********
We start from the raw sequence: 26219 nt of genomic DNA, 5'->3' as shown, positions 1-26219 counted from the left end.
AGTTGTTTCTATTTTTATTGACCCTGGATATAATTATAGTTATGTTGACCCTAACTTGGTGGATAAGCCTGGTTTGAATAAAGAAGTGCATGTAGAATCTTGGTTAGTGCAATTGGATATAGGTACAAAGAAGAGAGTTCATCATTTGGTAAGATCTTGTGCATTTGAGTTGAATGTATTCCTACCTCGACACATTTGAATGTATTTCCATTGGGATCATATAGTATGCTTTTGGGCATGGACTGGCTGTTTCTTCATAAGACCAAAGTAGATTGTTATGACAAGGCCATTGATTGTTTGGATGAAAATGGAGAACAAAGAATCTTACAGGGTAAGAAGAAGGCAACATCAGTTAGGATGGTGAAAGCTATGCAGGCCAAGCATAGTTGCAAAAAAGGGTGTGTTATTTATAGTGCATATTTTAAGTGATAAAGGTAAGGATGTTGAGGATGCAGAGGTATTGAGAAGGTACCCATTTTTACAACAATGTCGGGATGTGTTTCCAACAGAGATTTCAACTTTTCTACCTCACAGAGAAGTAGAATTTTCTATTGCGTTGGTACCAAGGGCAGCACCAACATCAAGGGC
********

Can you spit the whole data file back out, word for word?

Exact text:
We start from the raw sequence: 26219 nt of genomic DNA, 5'->3' as shown, positions 1-26219 counted from the left end.
AGTTGTTTCTATTTTTATTGACCCTGGATATAATTATAGTTATGTTGACCCTAACTTGGTGGATAAGCCTGGTTTGAATAAAGAAGTGCATGTAGAATCTTGGTTAGTGCAATTGGATATAGGTACAAAGAAGAGAGTTCATCATTTGGTAAGATCTTGTGCATTTGAGTTGAATGTATTCCTACCTCGACACATTTGAATGTATTTCCATTGGGATCATATAGTATGCTTTTGGGCATGGACTGGCTGTTTCTTCATAAGACCAAAGTAGATTGTTATGACAAGGCCATTGATTGTTTGGATGAAAATGGAGAACAAAGAATCTTACAGGGTAAGAAGAAGGCAACATCAGTTAGGATGGTGAAAGCTATGCAGGCCAAGCATAGTTGCAAAAAAGGGTGTGTTATTTATAGTGCATATTTTAAGTGATAAAGGTAAGGATGTTGAGGATGCAGAGGTATTGAGAAGGTACCCATTTTTACAACAATGTCGGGATGTGTTTCCAACAGAGATTTCAACTTTTCTACCTCACAGAGAAGTAGAATTTTCTATTGCGTTGGTACCAAGGGCAGCACCAACATCAAGGGC